STEVE INSKEEP, host: And as the states sort out their differences with the Justice Department, let's talk about a book that focuses on the subject of justice. The book is written by a former French Resistance fighter. Almost two million copies of this slim volume have been sold in France, and it's been translated into more than 30 languages. And today, the book, called "Time for Outrage," comes out in the United States. Eleanor Beardsley sat down with the author and sends us this report.
ELEANOR BEARDSLEY: Stephane Hessel was a soldier in the French army in 1940 and was captured by the Germans when they overran the country. He managed to escape from a prison camp in France and made his way south through Spain and Portugal to North Africa. From there he travelled to London, where he joined General Charles de Gaulle's resistance forces in March of 1941.
He later returned to occupied France and was captured by the Gestapo, only narrowly avoiding execution in Nazi concentration camps before escaping to rejoin the Allies.
Hessel tells his story in the sitting room of his small Paris apartment. Now 94 years old, he's trim and dapper in a coat and tie. His eyes twinkle with generosity, but that spark of resistance never seems to have left him.
STEPHANE HESSEL: If you want to be a real human being, a real woman, a real man, you cannot tolerate things which put you to indignation, to outrage. You must stand up. I always say to people, look around, look at what makes you unhappy, what makes you furious, and then engage yourself in some action.
BEARDSLEY: Hessel's manifesto, "Time for Outrage," challenges young people to do just that. Injustice is widespread today too, says Hessel. Though he admits that things are not as clear-cut as they were in his day.
HESSEL: To be a conquered by a nation like the Nazis, obviously it was insufferable. Today we are not in front of problems that immediately appear as impossible to accept. But if we look a little carefully, these challenges are there.
BEARDSLEY: Hessel cites the growing gap between the rich and poor and the degradation of the planet as just two examples. His book struck a nerve. After selling nearly two million copies in France, it is now on sale across Europe and Latin America and will even be released soon in China, although his editor says the publication date has mysteriously been delayed. Seventeen-year-old Paris high school student Theodore Vonclair read "Time for Outrage" after a friend passed it on to him.
THEODORE VONCLAIR: I was quite touched by it. Books calling to - asking people to think about these kind of problems is quite useful and you can't find them so often today, I think.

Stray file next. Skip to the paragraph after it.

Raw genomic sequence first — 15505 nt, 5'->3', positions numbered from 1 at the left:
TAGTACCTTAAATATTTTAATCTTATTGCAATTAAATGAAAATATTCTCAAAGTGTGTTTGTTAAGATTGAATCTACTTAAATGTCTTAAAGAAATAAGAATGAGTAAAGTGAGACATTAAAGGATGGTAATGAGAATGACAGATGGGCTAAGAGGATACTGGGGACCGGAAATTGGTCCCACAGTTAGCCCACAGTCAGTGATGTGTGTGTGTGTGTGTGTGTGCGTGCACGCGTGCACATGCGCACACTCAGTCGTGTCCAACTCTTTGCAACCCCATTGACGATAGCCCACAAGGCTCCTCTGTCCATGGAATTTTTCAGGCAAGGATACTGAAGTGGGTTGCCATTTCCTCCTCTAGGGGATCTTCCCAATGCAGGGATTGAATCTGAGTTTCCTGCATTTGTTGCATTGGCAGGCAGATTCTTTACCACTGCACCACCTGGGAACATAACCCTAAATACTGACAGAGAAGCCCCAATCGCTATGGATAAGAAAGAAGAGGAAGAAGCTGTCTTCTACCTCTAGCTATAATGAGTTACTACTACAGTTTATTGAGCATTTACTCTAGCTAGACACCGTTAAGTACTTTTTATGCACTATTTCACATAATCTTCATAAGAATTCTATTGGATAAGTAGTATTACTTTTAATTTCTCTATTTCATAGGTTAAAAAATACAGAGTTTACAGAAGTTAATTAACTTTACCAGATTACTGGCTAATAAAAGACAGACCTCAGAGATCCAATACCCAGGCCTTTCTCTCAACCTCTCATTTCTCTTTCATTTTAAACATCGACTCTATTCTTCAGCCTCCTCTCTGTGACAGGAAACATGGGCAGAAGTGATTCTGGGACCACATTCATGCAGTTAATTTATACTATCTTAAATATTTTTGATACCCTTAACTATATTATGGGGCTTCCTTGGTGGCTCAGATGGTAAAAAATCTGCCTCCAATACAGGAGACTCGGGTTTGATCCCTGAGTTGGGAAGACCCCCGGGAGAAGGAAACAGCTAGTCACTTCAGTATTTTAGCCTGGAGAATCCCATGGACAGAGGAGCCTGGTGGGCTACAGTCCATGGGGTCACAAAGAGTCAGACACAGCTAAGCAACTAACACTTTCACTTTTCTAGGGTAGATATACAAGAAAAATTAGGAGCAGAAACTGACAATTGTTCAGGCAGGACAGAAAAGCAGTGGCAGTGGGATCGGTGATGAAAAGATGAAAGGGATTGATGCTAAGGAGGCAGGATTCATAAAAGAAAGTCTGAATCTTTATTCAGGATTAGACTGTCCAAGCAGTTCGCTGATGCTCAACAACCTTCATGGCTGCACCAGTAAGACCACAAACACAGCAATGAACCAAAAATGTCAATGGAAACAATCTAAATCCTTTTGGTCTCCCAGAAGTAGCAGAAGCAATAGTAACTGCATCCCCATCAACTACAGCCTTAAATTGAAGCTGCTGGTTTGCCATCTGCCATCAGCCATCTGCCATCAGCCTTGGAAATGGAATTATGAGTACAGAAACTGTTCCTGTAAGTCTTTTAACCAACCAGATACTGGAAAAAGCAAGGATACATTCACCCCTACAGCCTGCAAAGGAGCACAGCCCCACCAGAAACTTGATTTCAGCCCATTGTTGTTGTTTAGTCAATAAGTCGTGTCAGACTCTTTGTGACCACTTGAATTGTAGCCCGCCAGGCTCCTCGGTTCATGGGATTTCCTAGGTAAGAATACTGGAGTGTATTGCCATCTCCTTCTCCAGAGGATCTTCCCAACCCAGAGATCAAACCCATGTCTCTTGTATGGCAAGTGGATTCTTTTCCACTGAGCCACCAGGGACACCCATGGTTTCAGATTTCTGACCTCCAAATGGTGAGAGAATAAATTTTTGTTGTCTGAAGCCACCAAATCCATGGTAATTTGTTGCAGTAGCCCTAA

BEARDSLEY: Vonclair says he could get outraged about the economic crisis and violence in society, though he admits he hasn't taken any steps yet. Hessel's book made a big splash in France, but the reaction wasn't all positive. Critics said it was old-fashioned. And others were angry about his stance on Israel. Hessel, who is Jewish, says he was a French diplomat at the U.N. when Israel was born in 1948. He remembers it as a glorious moment. But he believes things have gone very wrong.
HESSEL: The Israeli government is not going the way that Jewish ideals should be collected. And the way they acted in Gaza with the Cast Lead operation is just impossible to tolerate for honest Jews.
BEARDSLEY: Hessel is delighted over the recent people's revolutions in the Arab world, which started just three months after his book came out in France. He doesn't claim any credit, but says it is a nice coincidence. Hessel says he's honored that his book is being published in America. He calls Franklin Delano Roosevelt the most important leader of the 20th century, and says FDR's New Deal and the Four Freedoms set the standard for social and economic justice. As a last question, I can't help asking Hessel the secret to his own long life and good health. Luck, he replies. And much love and happiness, as well as poetry. Hessel says he knows many of Shakespeare's sonnets by heart.
HESSEL: This one I've used when I just had been arrested by the Gestapo. I was afraid that I would not survive. And so I put a little paper in my pocket that my wife should find possibly and it started: No longer mourn for me when I am dead than you shall hear the surly sullen bell give warning to the world that I am fled from this vile world with vilest worms to dwell.
BEARDSLEY: For NPR News, I'm Eleanor Beardsley in Paris.